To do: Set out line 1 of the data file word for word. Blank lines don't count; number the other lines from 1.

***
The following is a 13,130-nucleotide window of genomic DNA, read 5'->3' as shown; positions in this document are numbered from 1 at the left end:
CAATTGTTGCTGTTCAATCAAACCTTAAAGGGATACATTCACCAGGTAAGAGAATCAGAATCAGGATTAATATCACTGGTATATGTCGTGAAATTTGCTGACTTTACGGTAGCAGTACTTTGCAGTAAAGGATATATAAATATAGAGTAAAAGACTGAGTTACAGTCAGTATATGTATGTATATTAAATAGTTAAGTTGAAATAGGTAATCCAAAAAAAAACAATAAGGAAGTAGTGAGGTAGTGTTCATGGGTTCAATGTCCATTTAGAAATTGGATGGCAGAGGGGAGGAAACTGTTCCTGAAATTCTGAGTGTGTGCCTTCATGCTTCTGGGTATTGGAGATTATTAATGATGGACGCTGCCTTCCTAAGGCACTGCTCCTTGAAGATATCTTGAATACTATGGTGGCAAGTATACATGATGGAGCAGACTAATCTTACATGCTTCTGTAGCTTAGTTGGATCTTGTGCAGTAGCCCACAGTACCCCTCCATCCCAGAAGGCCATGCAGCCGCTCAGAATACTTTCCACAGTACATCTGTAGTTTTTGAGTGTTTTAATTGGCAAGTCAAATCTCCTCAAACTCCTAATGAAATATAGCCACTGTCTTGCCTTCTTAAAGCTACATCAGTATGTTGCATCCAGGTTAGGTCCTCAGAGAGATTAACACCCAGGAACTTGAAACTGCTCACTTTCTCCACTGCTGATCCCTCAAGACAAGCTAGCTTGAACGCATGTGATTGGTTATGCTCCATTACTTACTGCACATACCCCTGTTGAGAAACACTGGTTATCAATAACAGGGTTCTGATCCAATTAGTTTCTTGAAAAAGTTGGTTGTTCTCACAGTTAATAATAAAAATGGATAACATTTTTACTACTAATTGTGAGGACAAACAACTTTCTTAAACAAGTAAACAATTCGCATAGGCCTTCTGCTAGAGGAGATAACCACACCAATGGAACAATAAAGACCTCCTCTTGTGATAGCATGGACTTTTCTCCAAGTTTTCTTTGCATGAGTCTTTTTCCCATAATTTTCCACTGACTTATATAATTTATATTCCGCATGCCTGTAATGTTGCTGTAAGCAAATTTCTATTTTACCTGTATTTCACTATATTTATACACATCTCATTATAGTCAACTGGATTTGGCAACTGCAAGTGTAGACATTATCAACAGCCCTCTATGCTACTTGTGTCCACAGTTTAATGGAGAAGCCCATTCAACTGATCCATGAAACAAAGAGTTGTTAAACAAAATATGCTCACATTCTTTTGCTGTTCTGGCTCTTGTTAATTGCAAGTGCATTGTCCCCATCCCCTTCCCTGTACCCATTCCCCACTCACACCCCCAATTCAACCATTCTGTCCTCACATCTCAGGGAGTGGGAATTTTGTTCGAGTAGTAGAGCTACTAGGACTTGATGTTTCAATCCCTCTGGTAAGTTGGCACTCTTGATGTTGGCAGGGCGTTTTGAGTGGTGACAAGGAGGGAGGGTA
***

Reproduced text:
The following is a 13,130-nucleotide window of genomic DNA, read 5'->3' as shown; positions in this document are numbered from 1 at the left end: